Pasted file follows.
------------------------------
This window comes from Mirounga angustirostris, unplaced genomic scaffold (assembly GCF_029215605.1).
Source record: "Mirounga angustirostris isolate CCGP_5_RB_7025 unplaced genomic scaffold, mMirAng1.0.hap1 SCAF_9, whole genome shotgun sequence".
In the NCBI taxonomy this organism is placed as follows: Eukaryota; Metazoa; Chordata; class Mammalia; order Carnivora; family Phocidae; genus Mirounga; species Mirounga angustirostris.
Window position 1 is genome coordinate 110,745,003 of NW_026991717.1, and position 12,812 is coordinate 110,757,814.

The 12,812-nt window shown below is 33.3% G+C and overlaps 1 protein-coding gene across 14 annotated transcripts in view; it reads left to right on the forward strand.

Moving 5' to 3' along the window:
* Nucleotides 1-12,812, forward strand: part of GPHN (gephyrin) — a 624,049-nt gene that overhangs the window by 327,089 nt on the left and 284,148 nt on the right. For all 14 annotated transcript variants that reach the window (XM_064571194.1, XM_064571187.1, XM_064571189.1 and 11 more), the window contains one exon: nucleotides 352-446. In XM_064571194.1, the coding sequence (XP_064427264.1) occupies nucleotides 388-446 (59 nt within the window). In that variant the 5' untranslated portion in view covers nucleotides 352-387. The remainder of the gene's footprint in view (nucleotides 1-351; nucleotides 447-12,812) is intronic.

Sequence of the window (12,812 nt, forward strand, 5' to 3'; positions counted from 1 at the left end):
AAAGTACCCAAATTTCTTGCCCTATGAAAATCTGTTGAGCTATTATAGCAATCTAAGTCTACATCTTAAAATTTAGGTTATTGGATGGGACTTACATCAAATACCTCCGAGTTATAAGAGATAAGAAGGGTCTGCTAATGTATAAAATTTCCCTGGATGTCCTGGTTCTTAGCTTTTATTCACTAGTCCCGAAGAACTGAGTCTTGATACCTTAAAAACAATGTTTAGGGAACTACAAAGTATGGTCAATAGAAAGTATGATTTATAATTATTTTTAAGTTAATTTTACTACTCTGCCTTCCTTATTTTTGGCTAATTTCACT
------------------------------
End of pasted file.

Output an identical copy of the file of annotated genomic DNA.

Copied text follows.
This window comes from Mirounga angustirostris, unplaced genomic scaffold (assembly GCF_029215605.1).
Source record: "Mirounga angustirostris isolate CCGP_5_RB_7025 unplaced genomic scaffold, mMirAng1.0.hap1 SCAF_9, whole genome shotgun sequence".
In the NCBI taxonomy this organism is placed as follows: Eukaryota; Metazoa; Chordata; class Mammalia; order Carnivora; family Phocidae; genus Mirounga; species Mirounga angustirostris.
Window position 1 is genome coordinate 110,745,003 of NW_026991717.1, and position 12,812 is coordinate 110,757,814.

The 12,812-nt window shown below is 33.3% G+C and overlaps 1 protein-coding gene across 14 annotated transcripts in view; it reads left to right on the forward strand.

Moving 5' to 3' along the window:
* Nucleotides 1-12,812, forward strand: part of GPHN (gephyrin) — a 624,049-nt gene that overhangs the window by 327,089 nt on the left and 284,148 nt on the right. For all 14 annotated transcript variants that reach the window (XM_064571194.1, XM_064571187.1, XM_064571189.1 and 11 more), the window contains one exon: nucleotides 352-446. In XM_064571194.1, the coding sequence (XP_064427264.1) occupies nucleotides 388-446 (59 nt within the window). In that variant the 5' untranslated portion in view covers nucleotides 352-387. The remainder of the gene's footprint in view (nucleotides 1-351; nucleotides 447-12,812) is intronic.

Sequence of the window (12,812 nt, forward strand, 5' to 3'; positions counted from 1 at the left end):
AAAGTACCCAAATTTCTTGCCCTATGAAAATCTGTTGAGCTATTATAGCAATCTAAGTCTACATCTTAAAATTTAGGTTATTGGATGGGACTTACATCAAATACCTCCGAGTTATAAGAGATAAGAAGGGTCTGCTAATGTATAAAATTTCCCTGGATGTCCTGGTTCTTAGCTTTTATTCACTAGTCCCGAAGAACTGAGTCTTGATACCTTAAAAACAATGTTTAGGGAACTACAAAGTATGGTCAATAGAAAGTATGATTTATAATTATTTTTAAGTTAATTTTACTACTCTGCCTTCCTTATTTTTGGCTAATTTCACT